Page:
There are two most commonly found types German chamomile (Matricaria recutita) and Roman chamomile (Chamaemelum nobile.) What we sell at Tundra Coffee Co. is Egyptian Chamomile harvested from the Nile River Delta. Egyptian Chamomile is the best quality Chamomile, though variations of the chamomile plant grow almost everywhere.
the phytochemical constituents in chamomile also include flavonoids, coumarins, plant acids, fatty acids, cyanogenic glycosides, choline, tannin, and salicylate derivatives.
Medicinal uses for chamomile include calming, treatment for digestive and stomach ailments, relive tooth ailments, immune system boosting, menstrual cramp soothing, hemorrhoid relief, antiinflammation, Diabetes treating, cancer prevention and when applied externally as a poultice it is said to be wound healing. It also has antidepressant properties.
I like to drink a blend of Chamomile, peppermint, lavender and rooibos when I have a headache and I find it to be quite effective relief. I also include it in my Happy, anti nausea and Bedtime tea blends.
I was very pleasantly surprised when I tried our loose Egyptian Chamomile for the first time, Chamomile tea has been something I have drank my entire life but always from teabags; Loose Egyptian Chamomile is a game changer. With a mildly sweet earthy flavor it has a bit of a creamy buttery quality to it when you steep it long and strong. And of course, Chamomile is a caffeine free infusion making it perfect for evenings or general relaxing!
Green tea is a very common tea in Canada, it is well known for its fat burning properties and high antioxidant levels. But its nutritional benefits go far beyond just those two benedictions!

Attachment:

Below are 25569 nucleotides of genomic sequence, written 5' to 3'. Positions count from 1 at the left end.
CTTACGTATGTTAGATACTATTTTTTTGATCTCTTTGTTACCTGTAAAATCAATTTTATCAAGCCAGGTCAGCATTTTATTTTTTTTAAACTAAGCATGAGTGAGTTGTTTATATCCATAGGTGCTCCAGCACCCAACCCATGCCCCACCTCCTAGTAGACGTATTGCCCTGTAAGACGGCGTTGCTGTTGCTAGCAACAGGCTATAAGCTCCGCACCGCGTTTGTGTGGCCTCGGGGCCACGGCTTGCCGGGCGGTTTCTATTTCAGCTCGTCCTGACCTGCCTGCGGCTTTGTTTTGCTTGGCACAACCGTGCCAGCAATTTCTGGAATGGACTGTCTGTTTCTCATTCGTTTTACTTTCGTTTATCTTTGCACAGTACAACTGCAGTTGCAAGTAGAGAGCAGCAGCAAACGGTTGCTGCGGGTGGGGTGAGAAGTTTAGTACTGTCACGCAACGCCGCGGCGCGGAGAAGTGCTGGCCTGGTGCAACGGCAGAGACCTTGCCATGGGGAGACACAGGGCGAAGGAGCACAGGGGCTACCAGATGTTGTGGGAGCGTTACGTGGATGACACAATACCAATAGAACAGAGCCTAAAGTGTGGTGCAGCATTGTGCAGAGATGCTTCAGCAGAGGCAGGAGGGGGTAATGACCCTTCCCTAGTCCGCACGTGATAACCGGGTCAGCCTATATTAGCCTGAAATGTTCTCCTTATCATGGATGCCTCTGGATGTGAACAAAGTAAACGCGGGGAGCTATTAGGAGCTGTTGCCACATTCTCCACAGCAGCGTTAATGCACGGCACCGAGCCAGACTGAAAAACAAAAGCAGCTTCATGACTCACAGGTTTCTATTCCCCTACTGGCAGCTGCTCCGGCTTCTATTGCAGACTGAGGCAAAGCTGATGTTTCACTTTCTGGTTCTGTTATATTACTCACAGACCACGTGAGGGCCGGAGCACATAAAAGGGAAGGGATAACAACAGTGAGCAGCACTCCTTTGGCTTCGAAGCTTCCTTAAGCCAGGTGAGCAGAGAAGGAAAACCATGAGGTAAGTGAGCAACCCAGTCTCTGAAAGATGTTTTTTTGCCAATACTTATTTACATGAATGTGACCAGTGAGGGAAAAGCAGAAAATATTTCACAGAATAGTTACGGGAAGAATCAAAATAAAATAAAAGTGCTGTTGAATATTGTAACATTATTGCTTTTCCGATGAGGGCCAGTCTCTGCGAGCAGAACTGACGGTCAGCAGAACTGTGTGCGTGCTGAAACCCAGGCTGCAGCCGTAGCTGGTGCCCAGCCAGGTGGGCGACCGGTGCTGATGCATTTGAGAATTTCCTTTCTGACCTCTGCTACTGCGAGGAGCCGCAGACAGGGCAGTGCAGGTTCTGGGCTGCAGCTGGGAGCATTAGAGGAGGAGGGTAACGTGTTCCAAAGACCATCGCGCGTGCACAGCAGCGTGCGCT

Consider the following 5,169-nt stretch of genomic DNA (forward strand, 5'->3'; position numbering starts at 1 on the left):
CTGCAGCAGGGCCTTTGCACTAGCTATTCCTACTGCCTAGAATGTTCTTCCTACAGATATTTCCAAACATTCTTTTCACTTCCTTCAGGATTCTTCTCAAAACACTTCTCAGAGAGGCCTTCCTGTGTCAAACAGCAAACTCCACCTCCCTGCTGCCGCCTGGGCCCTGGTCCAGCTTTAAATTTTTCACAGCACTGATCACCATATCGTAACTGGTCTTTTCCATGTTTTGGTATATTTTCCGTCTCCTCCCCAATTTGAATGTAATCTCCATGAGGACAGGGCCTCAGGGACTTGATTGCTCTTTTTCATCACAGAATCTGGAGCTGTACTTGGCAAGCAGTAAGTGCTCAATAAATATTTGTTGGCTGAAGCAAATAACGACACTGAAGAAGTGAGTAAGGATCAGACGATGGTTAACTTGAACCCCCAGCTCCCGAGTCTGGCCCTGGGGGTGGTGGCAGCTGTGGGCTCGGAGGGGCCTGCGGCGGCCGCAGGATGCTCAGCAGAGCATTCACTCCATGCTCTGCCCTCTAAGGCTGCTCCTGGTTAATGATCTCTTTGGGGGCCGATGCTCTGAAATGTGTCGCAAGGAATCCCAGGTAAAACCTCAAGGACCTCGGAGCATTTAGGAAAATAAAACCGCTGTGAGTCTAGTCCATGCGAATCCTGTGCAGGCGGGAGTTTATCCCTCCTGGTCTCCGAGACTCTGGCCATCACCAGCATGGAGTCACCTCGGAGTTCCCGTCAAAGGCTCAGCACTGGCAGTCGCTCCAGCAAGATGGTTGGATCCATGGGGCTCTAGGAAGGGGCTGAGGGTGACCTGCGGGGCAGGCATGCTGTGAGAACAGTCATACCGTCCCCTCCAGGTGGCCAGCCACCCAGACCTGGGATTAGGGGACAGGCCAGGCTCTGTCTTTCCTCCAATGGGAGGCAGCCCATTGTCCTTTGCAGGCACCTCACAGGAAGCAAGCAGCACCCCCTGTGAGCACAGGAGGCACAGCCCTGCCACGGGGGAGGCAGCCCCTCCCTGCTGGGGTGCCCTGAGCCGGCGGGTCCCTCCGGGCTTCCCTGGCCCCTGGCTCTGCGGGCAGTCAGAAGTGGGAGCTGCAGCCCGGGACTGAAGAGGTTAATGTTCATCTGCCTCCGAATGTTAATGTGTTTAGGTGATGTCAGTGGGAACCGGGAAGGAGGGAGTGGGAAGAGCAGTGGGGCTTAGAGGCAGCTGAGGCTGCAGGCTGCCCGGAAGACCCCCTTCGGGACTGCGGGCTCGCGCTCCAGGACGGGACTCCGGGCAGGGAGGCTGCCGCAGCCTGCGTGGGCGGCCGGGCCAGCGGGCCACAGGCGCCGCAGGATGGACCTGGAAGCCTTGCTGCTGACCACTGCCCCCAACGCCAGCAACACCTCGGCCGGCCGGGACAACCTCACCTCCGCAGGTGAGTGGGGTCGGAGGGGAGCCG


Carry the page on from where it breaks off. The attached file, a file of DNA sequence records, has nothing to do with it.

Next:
Green tea records go as far back as the 3rd century or AD 220, at first it was exclusively a luxury item, but closer to the 6th century or AD 589 it became more readily available to the public. It wasn’t until the 17th century (1601) That green tea became readily available in the west. Green tea (as well as black and oolong tea;) was frequently traded in brick form because the bricks were easy to transport and less susceptible to physical damage. Some binding agents for tea bricks included blood, flour and manure so that they could withstand the physical use of currency.
Medicinal benefits of green tea include:
Next weeks blog will be a mystery herb!
Rooibos (which is also commonly referred to as Red tea,) is a super interesting tea, it is classified as a herbal infusion since it does not come from the Camellia Sinensis plant. Defiantly a personal favorite of mine, it is harvested from the Spalathus Linearis bush plant that is only found in Cedarberg region near Cape Town, South Africa. it steeps to a beautiful vivid red color and is packed with health benefits!